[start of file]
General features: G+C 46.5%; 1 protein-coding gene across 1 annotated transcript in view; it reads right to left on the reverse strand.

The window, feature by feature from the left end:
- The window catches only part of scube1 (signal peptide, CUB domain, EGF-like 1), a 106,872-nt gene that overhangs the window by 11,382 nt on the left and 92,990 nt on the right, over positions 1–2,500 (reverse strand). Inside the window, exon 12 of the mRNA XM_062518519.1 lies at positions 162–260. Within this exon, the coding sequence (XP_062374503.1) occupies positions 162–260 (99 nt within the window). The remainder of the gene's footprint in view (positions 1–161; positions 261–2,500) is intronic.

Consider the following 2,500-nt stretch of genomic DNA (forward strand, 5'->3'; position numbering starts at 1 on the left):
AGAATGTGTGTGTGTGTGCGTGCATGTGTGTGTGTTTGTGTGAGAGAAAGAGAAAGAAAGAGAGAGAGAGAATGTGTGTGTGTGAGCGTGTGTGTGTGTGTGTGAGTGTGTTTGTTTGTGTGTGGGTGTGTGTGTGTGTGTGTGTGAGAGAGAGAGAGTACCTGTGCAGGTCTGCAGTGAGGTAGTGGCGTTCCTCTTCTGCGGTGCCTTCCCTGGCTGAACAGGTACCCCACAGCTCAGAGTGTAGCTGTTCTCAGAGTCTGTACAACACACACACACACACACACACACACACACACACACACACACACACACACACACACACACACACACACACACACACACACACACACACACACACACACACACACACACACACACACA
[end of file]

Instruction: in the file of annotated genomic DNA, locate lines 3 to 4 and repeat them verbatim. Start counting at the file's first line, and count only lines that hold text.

- The window catches only part of scube1 (signal peptide, CUB domain, EGF-like 1), a 106,872-nt gene that overhangs the window by 11,382 nt on the left and 92,990 nt on the right, over positions 1–2,500 (reverse strand). Inside the window, exon 12 of the mRNA XM_062518519.1 lies at positions 162–260. Within this exon, the coding sequence (XP_062374503.1) occupies positions 162–260 (99 nt within the window). The remainder of the gene's footprint in view (positions 1–161; positions 261–2,500) is intronic.

Consider the following 2,500-nt stretch of genomic DNA (forward strand, 5'->3'; position numbering starts at 1 on the left):